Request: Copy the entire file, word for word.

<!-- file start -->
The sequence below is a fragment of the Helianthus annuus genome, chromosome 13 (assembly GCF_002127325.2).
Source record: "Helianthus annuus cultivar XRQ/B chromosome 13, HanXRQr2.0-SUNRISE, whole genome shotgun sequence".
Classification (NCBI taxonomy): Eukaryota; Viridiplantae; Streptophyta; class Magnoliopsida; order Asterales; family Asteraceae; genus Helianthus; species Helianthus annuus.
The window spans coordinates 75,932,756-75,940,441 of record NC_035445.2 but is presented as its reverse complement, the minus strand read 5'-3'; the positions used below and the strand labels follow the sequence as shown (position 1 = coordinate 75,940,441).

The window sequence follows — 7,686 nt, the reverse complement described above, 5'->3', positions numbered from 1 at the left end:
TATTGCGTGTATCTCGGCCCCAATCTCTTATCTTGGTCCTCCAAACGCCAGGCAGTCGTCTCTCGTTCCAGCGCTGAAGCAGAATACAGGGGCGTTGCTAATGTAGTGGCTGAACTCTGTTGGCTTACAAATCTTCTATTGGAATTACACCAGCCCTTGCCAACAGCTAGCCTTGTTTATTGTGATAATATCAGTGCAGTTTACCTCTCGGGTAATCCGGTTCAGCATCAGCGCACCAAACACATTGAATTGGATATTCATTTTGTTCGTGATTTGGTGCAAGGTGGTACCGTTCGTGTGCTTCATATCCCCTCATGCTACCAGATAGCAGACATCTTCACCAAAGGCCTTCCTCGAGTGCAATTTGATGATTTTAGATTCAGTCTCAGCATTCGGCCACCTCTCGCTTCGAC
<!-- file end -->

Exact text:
The sequence below is a fragment of the Helianthus annuus genome, chromosome 13 (assembly GCF_002127325.2).
Source record: "Helianthus annuus cultivar XRQ/B chromosome 13, HanXRQr2.0-SUNRISE, whole genome shotgun sequence".
Classification (NCBI taxonomy): Eukaryota; Viridiplantae; Streptophyta; class Magnoliopsida; order Asterales; family Asteraceae; genus Helianthus; species Helianthus annuus.
The window spans coordinates 75,932,756-75,940,441 of record NC_035445.2 but is presented as its reverse complement, the minus strand read 5'-3'; the positions used below and the strand labels follow the sequence as shown (position 1 = coordinate 75,940,441).

The window sequence follows — 7,686 nt, the reverse complement described above, 5'->3', positions numbered from 1 at the left end:
TATTGCGTGTATCTCGGCCCCAATCTCTTATCTTGGTCCTCCAAACGCCAGGCAGTCGTCTCTCGTTCCAGCGCTGAAGCAGAATACAGGGGCGTTGCTAATGTAGTGGCTGAACTCTGTTGGCTTACAAATCTTCTATTGGAATTACACCAGCCCTTGCCAACAGCTAGCCTTGTTTATTGTGATAATATCAGTGCAGTTTACCTCTCGGGTAATCCGGTTCAGCATCAGCGCACCAAACACATTGAATTGGATATTCATTTTGTTCGTGATTTGGTGCAAGGTGGTACCGTTCGTGTGCTTCATATCCCCTCATGCTACCAGATAGCAGACATCTTCACCAAAGGCCTTCCTCGAGTGCAATTTGATGATTTTAGATTCAGTCTCAGCATTCGGCCACCTCTCGCTTCGAC